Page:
I’m a student of history. OK, maybe more like, I am a getting-older journalist following a youngish history, of companies like Apple, a company I covered in the 80s, Microsoft, (late 80s to present), AOL, Yahoo (mid 90s to present), Google (late 90s to present), Facebook (early 2000s to present), and on and on (yes, Twitter is my most recent obsession as a story).

So when I saw this tweet today, well, heck, it brought me back. To this. I first saw the Google Master Plan whiteboard when I went to Google in early 2002 to meet with Eric Schmidt. Love the idea that Twitter now has a whiteboard with its revenue plans, and prominently declared is that wonderful mandate we’ve all written in the corner; DO NOT ERASE!

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Another Reason to be Skeptical of “Analysts”

The Times runs a piece today citing a media analyst at Sanford Bernstein claiming: …monetizing Twitter “would be difficult at best and likely unsuccessful.” People who sign up for free services tend to resent a company for trying to wring revenue from the business later. Subscription fees are out of…

The Times runs a piece today citing a media analyst at Sanford Bernstein claiming:

…monetizing Twitter “would be difficult at best and likely unsuccessful.” People who sign up for free services tend to resent a company for trying to wring revenue from the business later. Subscription fees are out of the question, they said, and advertising-based revenues don’t seem to have yielded enough cash flow to make a Web 2.0 property viable.

I agree about one thing – building ad platforms like Tweetsense will be difficult. But nothing valuable is ever easy. Adwords was not easy. Overture was not easy. What Facebook is building is not easy. And TweetSense won’t be easy.

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Not News, But Certainly Interesting

(Oct. 2008) (This week) Much buzz about this, but … Twitter's been promoting things it finds worthy since at least last Fall…what I find interesting about this is the promotion of Twitter search, which I've been on about for a long time as a really, really big deal….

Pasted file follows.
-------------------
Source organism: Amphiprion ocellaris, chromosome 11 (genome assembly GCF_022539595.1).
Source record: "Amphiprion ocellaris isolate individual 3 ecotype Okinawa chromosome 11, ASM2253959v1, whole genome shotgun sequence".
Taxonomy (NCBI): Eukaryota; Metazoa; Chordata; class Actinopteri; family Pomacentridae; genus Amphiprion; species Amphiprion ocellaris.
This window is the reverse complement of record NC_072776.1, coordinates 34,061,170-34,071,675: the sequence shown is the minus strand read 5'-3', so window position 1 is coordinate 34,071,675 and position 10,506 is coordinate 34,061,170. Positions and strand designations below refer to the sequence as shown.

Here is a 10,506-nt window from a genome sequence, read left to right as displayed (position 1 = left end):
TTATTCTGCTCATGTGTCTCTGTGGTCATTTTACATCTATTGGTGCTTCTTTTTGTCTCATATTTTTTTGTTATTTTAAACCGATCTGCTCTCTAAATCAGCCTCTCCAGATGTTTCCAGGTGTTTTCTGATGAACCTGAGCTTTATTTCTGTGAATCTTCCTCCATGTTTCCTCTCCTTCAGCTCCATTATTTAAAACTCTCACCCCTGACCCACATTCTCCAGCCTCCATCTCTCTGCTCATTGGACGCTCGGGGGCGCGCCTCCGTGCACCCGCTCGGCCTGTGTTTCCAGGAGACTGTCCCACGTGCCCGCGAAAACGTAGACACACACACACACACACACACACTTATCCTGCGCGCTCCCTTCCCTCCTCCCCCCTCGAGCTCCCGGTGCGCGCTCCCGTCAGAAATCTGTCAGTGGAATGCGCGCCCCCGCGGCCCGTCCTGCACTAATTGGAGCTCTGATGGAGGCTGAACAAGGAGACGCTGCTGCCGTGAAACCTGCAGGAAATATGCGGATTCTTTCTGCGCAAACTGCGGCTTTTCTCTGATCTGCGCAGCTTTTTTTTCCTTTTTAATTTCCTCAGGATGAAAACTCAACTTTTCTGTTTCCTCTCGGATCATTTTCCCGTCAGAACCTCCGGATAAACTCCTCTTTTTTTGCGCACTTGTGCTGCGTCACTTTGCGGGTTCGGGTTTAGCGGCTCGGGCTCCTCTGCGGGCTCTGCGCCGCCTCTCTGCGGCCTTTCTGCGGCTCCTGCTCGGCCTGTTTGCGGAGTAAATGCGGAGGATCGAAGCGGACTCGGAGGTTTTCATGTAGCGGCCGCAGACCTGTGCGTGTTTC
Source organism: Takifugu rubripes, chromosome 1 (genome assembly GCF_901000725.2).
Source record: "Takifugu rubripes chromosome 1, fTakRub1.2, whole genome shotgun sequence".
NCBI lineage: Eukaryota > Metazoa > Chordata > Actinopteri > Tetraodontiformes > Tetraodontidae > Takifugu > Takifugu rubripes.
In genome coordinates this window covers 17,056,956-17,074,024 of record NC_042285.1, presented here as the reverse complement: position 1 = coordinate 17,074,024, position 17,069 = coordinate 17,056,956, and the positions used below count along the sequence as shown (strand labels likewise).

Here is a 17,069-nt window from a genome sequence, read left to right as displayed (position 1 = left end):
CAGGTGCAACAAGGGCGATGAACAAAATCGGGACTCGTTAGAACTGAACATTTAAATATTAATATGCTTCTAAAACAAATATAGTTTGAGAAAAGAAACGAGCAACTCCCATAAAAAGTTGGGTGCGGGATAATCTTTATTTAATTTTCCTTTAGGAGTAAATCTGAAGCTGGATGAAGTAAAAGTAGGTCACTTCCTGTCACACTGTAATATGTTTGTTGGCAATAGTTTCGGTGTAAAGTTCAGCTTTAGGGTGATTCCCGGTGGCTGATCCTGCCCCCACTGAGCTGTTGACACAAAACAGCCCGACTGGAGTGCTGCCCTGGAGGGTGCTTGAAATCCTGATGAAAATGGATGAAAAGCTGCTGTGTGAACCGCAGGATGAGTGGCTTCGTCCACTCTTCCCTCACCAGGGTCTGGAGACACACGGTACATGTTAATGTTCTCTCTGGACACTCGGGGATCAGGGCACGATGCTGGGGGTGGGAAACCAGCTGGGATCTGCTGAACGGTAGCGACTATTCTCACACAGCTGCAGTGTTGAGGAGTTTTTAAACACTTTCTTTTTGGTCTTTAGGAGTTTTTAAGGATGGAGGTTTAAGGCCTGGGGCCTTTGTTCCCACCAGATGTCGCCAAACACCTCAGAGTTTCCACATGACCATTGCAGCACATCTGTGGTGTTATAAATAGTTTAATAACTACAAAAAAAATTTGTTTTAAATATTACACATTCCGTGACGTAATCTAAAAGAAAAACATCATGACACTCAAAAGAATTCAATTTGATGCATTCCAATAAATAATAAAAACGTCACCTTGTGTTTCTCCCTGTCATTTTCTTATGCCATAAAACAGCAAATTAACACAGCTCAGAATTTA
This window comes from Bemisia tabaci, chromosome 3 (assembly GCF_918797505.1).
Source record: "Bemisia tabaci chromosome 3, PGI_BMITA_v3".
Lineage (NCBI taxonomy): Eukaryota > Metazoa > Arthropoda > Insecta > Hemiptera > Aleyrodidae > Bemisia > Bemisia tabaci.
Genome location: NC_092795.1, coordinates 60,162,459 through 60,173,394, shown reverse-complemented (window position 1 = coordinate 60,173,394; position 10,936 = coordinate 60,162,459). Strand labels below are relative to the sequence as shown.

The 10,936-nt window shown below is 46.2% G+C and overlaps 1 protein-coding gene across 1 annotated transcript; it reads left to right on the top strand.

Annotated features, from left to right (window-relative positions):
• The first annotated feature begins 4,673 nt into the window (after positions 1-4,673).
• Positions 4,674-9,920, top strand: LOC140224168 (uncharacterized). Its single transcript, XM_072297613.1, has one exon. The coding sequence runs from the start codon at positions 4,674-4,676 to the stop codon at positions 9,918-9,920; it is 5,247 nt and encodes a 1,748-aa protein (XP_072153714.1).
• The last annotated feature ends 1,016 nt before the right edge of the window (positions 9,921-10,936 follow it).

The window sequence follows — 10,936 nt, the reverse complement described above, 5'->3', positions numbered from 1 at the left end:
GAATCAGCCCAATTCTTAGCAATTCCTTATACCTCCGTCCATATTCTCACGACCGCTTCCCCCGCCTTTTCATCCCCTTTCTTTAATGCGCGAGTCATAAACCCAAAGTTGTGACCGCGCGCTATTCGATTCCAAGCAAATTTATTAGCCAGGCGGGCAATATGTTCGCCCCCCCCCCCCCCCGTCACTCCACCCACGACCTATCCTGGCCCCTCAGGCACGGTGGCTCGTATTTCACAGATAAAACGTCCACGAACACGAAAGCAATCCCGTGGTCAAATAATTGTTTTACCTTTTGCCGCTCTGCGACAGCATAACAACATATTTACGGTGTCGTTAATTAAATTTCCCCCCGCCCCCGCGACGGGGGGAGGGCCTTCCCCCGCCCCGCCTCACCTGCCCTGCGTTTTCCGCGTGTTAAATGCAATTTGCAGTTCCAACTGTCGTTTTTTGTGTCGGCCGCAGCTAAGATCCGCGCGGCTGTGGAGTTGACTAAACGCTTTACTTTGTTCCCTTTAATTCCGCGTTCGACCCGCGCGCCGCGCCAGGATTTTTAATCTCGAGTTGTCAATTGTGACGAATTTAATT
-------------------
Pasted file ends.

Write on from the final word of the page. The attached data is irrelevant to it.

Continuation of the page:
prmote twitter thenjpg.jpg (Oct. 2008)

Twitter promotion now.png (This week)

Much buzz about this, but … Twitter’s been promoting things it finds worthy since at least last Fall…what I find interesting about this is the promotion of Twitter search, which I’ve been on about for a long time as a really, really big deal.

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Cloudera

Much buzz early this week on the launch of Cloudera, for its focus (distributed platform computing), its philosophy (best described as Not Google Or Anyone Else For That Matter, based on Hadoop, a Yahoo-driven open source competitor to Google's MapReduce), and its team (from Yahoo, Oracle, Google….). Very worth…

cloudera.png Much buzz early this week on the launch of Cloudera, for its focus (distributed platform computing), its philosophy (best described as Not Google Or Anyone Else For That Matter, based on Hadoop, a Yahoo-driven open source competitor to Google’s MapReduce), and its team (from Yahoo, Oracle, Google….).

Very worth keeping an eye on.

Cloudera’s launch post. SEL’s coverage. NYT coverage.

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AdWords On Picasa

You knew this was coming – Google has added AdWords to Picasa. What's next?! They might add advertising to search results!!! (More on that here)…